ROBERT SIEGEL, host:
When it comes to the three D's of foreign policy, development often takes a backseat to defense and diplomacy. Secretary of State Hillary Clinton has talked about how she wants to change that.
The trouble is, the Obama administration has yet to name someone to head the agency that runs U.S. foreign assistance programs.And as NPR's Michele Kelemen reports, that is making development experts nervous.
MICHELE KELEMEN: When Secretary Clinton went to the U.S. Agency for International Development in July, she had been hoping to announce a new administrator, but ended up venting about the selection process.
Secretary HILLARY CLINTON (Department of State): The clearance and vetting process is a nightmare. It is frustrating beyond words.
KELEMEN: Now, development experts are encouraging the Obama administration to get its act together soon. Raymond Offenheiser is president of Oxfam America and a leading voice in a coalition called the Modernizing Foreign Assistance Network.
Mr. RAYMOND OFFENHEISER (President, Oxfam America): I think what really worries us is that if we don't get that leader in place pretty soon - and I guess we feel there's a real urgency to it - that things are going to begin moving forward. There's just an enormous amount of momentum behind this reform process.
KELEMEN: Members of Congress are working on legislation to reform USAID programs, and Offenheiser points out that Secretary Clinton has launched a review of her own.
Mr. OFFENHEISER: The State Department has advanced this quadrennial diplomacy and development review under Secretary Clinton that's ambitious and potentially visionary, but there isn't a development voice at the table presently, and that's what we're all concerned about.
KELEMEN: One of the co-chairs of the quadrennial review, Anne-Marie Slaughter, would also like to see a new USAID administrator at the table soon. But she says one shouldn't read too much into the fact that it has taken this long to get someone in place. It's not just USAID that has a leadership vacuum.
Ms. ANNE-MARIE SLAUGHTER (Co-chair, State Department Quadrennial Review): Nobody doubts how seriously the administration takes the financial crisis and yet, Treasury has far fewer people in place than the State Department does. So it can't be that our priorities and the vagaries of appointing people to political position with all the vetting that - that takes place have to be a 100 percent aligned. I'd say, look instead at what we've been trying to do from the minute the secretary, you know, came into office.
KELEMEN: Secretary Clinton named a deputy that's supposed to keep track of development aid. She put her chief of staff in charge of coming up with a food security initiative, and Slaughter notes that the secretary has kept up a grueling travel schedule to places where development issues are key.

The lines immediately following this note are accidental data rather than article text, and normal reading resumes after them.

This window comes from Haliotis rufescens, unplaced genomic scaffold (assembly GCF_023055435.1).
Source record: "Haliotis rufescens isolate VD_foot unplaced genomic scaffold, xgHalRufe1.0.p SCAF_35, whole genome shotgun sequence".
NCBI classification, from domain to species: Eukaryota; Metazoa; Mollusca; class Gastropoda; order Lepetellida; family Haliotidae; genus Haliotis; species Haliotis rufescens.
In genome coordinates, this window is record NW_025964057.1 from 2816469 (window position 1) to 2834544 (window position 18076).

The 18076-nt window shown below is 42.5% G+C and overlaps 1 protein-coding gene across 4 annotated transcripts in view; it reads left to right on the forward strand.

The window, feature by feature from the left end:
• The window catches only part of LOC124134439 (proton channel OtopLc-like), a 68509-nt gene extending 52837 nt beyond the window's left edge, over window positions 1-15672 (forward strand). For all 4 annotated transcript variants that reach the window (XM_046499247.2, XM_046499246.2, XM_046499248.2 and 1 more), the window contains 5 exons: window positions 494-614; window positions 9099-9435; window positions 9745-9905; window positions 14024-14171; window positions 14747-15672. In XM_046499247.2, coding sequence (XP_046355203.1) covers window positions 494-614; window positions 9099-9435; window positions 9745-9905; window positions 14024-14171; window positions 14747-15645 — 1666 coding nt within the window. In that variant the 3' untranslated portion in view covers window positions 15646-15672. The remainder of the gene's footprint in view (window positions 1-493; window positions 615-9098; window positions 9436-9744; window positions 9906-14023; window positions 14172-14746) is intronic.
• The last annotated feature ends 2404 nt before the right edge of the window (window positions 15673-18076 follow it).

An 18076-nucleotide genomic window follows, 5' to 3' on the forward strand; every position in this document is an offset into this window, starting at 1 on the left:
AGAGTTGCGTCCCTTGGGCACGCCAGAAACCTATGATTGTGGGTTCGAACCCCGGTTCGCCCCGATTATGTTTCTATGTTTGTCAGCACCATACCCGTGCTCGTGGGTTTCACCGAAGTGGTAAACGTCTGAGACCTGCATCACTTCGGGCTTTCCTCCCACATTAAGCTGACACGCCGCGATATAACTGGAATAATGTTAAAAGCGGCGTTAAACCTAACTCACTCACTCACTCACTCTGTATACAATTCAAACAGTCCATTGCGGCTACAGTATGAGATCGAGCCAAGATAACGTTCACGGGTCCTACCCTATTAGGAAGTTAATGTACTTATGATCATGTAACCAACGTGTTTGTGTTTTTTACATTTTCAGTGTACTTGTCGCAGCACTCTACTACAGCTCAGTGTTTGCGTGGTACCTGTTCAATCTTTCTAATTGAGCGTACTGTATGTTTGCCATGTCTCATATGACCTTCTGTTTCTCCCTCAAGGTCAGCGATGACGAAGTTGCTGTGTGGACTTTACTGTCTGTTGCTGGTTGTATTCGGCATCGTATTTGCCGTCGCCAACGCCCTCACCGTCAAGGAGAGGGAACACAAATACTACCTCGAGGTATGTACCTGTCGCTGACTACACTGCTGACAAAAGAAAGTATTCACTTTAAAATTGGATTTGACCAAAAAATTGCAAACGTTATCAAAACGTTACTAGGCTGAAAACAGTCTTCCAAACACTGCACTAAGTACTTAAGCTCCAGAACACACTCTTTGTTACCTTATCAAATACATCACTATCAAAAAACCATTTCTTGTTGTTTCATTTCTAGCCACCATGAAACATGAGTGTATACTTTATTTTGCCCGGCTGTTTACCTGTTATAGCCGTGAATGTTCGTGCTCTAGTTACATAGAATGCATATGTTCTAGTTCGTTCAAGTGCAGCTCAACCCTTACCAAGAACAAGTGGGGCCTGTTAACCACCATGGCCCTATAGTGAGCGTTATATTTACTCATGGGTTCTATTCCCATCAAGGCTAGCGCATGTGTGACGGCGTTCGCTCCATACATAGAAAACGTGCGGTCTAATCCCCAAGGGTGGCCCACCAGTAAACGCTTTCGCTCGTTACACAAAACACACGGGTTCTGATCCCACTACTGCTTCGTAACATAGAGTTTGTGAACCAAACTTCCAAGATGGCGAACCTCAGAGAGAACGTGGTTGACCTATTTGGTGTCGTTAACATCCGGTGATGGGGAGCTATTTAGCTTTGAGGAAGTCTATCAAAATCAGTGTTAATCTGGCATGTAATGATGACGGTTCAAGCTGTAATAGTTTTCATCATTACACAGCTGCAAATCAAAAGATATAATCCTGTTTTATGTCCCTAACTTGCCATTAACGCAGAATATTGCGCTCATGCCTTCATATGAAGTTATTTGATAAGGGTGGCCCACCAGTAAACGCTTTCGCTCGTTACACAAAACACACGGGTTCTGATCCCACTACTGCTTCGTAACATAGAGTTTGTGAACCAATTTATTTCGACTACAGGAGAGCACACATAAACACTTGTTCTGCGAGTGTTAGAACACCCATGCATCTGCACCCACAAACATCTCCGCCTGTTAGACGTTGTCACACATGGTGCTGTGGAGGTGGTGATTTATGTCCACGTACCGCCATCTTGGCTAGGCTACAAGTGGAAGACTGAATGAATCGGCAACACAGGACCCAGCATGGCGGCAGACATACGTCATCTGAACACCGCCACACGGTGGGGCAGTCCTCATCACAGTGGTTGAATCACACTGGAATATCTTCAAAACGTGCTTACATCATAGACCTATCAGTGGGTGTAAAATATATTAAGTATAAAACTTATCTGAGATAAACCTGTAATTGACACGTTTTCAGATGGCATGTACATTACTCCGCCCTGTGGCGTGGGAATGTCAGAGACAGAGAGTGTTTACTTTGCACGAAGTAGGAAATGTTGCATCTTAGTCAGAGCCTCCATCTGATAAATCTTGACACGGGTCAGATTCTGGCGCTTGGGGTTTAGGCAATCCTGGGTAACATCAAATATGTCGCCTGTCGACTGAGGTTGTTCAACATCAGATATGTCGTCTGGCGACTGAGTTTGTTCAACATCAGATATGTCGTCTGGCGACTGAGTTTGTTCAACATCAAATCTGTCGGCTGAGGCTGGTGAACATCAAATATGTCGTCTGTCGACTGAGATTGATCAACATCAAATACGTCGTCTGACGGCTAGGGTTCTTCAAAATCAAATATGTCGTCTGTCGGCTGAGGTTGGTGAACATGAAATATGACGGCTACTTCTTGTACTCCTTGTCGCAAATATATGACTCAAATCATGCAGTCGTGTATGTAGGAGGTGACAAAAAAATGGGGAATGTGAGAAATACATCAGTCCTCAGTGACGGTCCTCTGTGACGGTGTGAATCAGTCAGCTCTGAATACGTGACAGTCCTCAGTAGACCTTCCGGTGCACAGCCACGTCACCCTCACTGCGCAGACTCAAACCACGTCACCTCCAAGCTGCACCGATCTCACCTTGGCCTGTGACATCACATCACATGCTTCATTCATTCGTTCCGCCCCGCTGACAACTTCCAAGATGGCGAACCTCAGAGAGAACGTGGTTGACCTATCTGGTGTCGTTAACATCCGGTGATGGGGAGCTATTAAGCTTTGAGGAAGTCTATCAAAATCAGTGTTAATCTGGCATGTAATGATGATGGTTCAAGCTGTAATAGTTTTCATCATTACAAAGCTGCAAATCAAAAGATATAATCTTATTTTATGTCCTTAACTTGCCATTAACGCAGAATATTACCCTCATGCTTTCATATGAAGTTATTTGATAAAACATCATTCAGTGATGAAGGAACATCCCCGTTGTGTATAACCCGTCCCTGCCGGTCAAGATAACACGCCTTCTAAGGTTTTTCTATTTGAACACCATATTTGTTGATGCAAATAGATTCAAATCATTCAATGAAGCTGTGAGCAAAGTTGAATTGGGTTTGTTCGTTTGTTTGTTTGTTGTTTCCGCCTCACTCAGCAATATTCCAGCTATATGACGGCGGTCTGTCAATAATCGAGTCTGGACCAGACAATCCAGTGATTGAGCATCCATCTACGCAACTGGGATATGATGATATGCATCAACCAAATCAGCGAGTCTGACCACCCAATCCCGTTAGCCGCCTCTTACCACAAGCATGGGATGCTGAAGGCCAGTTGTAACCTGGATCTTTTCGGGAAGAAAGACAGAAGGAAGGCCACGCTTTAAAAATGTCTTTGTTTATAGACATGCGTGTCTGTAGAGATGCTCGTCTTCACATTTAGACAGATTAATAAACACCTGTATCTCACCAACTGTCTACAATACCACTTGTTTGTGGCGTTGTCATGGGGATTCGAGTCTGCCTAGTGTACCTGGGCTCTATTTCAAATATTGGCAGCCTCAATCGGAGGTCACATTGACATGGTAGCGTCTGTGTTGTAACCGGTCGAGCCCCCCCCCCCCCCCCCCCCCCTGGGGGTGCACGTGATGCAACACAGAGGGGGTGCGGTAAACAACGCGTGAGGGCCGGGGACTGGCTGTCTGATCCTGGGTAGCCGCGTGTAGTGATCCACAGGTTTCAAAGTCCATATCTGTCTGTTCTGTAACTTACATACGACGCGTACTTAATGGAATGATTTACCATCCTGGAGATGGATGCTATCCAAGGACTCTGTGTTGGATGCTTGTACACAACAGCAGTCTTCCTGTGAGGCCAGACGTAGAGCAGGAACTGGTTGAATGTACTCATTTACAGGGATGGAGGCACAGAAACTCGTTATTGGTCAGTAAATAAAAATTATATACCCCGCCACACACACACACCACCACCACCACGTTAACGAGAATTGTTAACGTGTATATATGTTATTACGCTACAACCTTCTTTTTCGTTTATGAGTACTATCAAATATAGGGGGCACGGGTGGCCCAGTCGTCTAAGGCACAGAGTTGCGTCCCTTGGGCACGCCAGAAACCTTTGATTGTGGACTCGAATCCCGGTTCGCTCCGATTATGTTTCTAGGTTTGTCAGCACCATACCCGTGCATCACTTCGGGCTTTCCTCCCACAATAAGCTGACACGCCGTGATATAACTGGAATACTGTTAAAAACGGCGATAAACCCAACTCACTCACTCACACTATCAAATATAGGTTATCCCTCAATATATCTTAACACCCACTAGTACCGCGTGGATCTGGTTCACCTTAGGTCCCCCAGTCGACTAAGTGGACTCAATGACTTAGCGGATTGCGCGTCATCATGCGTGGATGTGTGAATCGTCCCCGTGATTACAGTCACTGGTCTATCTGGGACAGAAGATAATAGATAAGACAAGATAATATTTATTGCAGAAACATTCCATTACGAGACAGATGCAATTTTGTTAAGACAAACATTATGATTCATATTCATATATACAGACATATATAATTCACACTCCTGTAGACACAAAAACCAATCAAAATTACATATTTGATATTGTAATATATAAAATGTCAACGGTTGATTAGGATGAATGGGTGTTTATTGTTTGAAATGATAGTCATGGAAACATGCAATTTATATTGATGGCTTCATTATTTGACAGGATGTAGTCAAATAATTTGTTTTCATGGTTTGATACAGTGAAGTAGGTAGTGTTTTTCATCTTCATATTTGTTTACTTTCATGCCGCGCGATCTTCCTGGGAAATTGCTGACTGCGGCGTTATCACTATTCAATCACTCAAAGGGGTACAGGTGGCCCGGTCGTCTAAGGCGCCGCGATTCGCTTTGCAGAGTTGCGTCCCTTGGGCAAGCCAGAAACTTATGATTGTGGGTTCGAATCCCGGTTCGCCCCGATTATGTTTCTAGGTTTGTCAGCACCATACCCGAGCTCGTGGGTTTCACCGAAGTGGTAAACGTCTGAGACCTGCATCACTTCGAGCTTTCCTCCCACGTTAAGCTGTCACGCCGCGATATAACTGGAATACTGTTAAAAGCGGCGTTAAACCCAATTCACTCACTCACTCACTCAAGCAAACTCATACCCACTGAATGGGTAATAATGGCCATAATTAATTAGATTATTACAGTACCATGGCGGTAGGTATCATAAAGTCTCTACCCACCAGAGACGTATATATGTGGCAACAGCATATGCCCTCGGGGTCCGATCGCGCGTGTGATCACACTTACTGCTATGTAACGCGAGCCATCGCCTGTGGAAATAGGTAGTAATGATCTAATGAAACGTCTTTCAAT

Ms. SLAUGHTER: Look at the trips. Look at, you know, the secretary going to India, going through Africa - and not just cosmetically going to Africa, really going to many different countries with big development challenges and making commitments about what we were going to do there.
KELEMEN: Ann-Marie Slaughter, who runs the policy planning office at the State Department, brushes off those who are worried that the Obama administration is concentrating aid programs on countries that are strategically important, like Afghanistan. She says Secretary Clinton is committed to development.
Ms. SLAUGHTER: Development and diplomacy are equal pillars of foreign policy. That's the secretary's premise, and I certainly hope it'll be one of her legacies that, actually, when we think about foreign policy, we think about solving problems from the top down, negotiating agreements with governments and working with other governments. But we also think about tackling problems from the bottom up.
KELEMEN: That is, fighting poverty, improving health and education, and promoting good governance. Brian Atwood, who was USAID administrator during the Clinton administration, is pleased to hear this sort of talk from the secretary and her staff.
Mr. BRIAN ATWOOD (Dean, Institute of Public Affairs, University of Minnesota): But you know, all of those people are also really wrapped up in that - crises of the moment, the diplomatic side of the House. And so, it's very, very difficult without not just one political appointee or a presidential appointee as the head of AID, but there are 13 other positions that should be filled to really lead that agency to where it needs to be. And it really is a shadow of what it was.
KELEMEN: Sapped of resources over the years, Atwood says USAID is basically just a contracting agency now, and aid programs are spread across the government.
Mr. ATWOOD: It's a mess. It's not fair to the taxpayer, but I think more importantly, it's not fair to the poor of the world that we're not doing our bit.
KELEMEN: There are theories about why it's been so difficult to get someone on the job. One: that the State Department hasn't clearly defined how much autonomy the administrator will have. And two: that the vetting process has deterred some candidates.
Michele Kelemen, NPR News, Washington.
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